Students Brainstorm Solutions to Gender-Based Violence

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Gender-based violence remains a serious concern for students across the globe. As part of Stony Brook’s commitment to fostering gender equality, the university hosted a HeForShe Ideathon in December 2016 for students to brainstorm solutions to end gender-based violence on college campuses.

Ideathon

Pi Lambda Phi, a campus fraternity, participated in the annual HeForShe Ideathon. Their presentation suggesting that fraternities and sororities involved participate in gender training and host gender-based events was one of the top four videos selected by a panel of judgest to be shared national through the HeForShe social media network.

In 2015, Stony Brook joined with UN Women’s HeForShe solidarity movement as one of 10 University IMPACT Champions committed to taking bold game-changing action to achieve gender equality within and beyond their institutions. The Ideathon is one of many ways in which the University has engaged students to talk about the issues and share ideas.

At the student-run event, there were tables reserved for groups who were presenting and separate tables for those observing the event. Seats filled up quickly, but the event had an open atmosphere that encouraged students to get up and talk with one another about the issues instead of staying seated.

“It was great to see everyone recognize the issue and everyone express their own thoughts on how to fix it in an environment with people who all have the same beliefs and all feel the same way about equality and gender issues,” said Alexa Titone ‘20, one of the presenters for Table 6.

Each presentation was judged by a panel made up of faculty, graduate and undergraduate students. The four top presentations, which were determined a few days after the event, were sent to HeForShe to be shared globally along with the ideas generated by the other nine participating HeForShe University Impact Champion Schools.

One of the group presentations came from Pi Lambda Phi, a fraternity on campus. Their idea was based on incorporating training on the issues of gender-based violence and gender equality into the requirements that fraternities must fulfill, like philanthropy, event requirements and training requirements.

“Ways that our plan could be realized could be through gender violence courses similar to those that already exist like Red Watch Band as well as making fraternities and sororities a part of the gender conversation by having them host different gender-based violence or gender based events on campus,” Jeremiah Brock ’19, a fraternity member, said.

Another idea came from a group named Our Genderation, who came up with a “second-step” plan that would be equivalent to Stony Brook’s Q course for people who committed academic dishonesty. “This course will be fostered through a curriculum that the students and the faculty and the UN Women council will come up with. And this will fight the stigma that campus sexual violence is avoidable if it’s not legally pressed,” Lyl Suh ‘18, a member of Our Genderation, said.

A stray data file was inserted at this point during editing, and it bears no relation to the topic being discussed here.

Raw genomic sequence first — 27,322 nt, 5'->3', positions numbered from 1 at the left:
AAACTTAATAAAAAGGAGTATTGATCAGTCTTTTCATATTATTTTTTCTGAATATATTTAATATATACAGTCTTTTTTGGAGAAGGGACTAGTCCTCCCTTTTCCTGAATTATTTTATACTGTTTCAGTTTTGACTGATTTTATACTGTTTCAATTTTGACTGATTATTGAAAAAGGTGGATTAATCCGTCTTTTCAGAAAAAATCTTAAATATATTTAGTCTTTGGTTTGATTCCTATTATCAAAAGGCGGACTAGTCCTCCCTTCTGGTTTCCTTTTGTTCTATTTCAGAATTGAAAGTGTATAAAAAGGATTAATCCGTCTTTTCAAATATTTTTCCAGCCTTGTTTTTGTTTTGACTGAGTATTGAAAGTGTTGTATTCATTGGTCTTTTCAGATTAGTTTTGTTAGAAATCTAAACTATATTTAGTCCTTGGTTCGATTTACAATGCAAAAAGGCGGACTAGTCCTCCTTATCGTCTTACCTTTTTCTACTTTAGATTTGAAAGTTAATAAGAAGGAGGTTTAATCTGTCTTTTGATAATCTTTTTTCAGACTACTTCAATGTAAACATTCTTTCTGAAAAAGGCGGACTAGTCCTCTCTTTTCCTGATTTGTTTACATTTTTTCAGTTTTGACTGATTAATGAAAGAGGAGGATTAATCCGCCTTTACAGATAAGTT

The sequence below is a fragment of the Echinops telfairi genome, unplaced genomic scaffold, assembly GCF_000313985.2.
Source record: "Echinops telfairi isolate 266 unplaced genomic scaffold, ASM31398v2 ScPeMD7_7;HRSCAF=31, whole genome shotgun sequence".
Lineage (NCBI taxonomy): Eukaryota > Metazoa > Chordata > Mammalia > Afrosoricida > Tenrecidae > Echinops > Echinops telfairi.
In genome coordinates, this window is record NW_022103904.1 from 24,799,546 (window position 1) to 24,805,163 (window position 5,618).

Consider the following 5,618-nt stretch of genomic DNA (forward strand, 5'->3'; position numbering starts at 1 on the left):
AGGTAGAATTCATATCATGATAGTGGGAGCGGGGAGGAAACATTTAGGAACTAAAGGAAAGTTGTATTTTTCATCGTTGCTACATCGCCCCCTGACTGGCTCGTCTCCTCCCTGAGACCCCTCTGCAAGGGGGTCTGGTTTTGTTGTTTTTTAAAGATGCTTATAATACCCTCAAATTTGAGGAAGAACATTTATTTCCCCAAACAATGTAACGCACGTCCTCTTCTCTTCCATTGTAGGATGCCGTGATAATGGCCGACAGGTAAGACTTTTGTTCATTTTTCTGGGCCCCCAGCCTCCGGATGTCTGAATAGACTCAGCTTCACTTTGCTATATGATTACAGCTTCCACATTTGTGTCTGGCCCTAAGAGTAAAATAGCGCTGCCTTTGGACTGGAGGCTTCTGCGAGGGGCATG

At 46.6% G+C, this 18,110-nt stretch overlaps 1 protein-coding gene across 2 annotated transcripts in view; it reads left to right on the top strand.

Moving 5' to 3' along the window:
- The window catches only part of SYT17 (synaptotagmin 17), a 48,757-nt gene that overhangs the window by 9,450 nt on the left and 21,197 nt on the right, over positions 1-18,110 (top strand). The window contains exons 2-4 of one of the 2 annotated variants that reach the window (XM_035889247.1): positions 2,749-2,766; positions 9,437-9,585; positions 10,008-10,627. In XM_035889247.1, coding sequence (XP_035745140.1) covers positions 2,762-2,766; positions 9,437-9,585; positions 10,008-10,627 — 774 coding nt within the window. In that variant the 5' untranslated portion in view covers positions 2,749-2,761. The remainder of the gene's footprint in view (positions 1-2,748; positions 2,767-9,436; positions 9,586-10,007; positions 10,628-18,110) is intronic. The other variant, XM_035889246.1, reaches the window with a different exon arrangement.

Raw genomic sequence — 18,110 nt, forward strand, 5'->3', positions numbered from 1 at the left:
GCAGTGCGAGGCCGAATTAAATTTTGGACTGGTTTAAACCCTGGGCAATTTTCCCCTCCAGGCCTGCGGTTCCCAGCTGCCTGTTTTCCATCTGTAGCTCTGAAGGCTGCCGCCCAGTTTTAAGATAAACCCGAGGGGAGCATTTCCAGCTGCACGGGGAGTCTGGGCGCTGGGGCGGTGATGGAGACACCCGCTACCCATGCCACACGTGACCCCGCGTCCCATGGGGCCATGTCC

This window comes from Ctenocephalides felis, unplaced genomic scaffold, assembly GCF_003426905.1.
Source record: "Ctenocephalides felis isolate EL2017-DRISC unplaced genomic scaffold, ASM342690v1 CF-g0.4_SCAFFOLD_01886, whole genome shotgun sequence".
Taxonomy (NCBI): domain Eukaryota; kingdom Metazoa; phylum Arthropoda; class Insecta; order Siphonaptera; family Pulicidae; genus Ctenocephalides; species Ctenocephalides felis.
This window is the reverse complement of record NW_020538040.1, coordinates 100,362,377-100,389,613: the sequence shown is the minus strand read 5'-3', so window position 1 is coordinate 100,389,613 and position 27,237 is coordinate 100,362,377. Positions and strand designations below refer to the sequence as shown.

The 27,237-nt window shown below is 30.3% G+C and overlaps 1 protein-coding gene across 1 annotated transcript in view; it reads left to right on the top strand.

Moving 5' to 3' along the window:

Another idea from Titone’s group focused on improving the structure and curriculum of what’s already implemented at Stony Brook.

“We came up with our presentation on the spot, but we kind of went along the lines of Stony Brook’s program of Haven, along with the Introduction to Stony Brook class that we all as freshman are required to take,” Titone explained, “We want to expand on that program and maybe apply it to other Universities to make it more of a required course as you progress through your years at Stony Brook and to make it more inclusive of gender issues and include that more in the curriculum to raise awareness on the issues and try to find a solution.”

The night’s open and supportive environment was appreciated by the presenters and those observing.

“I think it was really cool that we had people approaching us and asking about our idea and give us their feedback. There was a conversation instead of just us coming up with things.  I feel like at Stony Brook, things can be kind of cold and no one really talks to each other – but it was cool that all these people are here to share with us and help us with our ideas,” said Mahum Siddiqui ‘19.

“This program was a huge success in my opinion,” Brock added. “It’s kind of awesome to see how many people, regardless of gender, really care about making sure that everyone should be equal.”

The Winning Ideas
The judges took several days to carefully review the ideas before selecting the four presentations that have now been shared with UN Women. The winning presentations were made by Pi Lambda Phi, Our Genderation, Togender and Millennial Mind Shapers. The videos of their presentations are now available on Stony Brook’s HeForShe site for students and faculty to review. The HeForShe steering committee is reviewing these ideas to see how they can be incorporated on campus.

By Joshua Pietzold with Shelley Catalano

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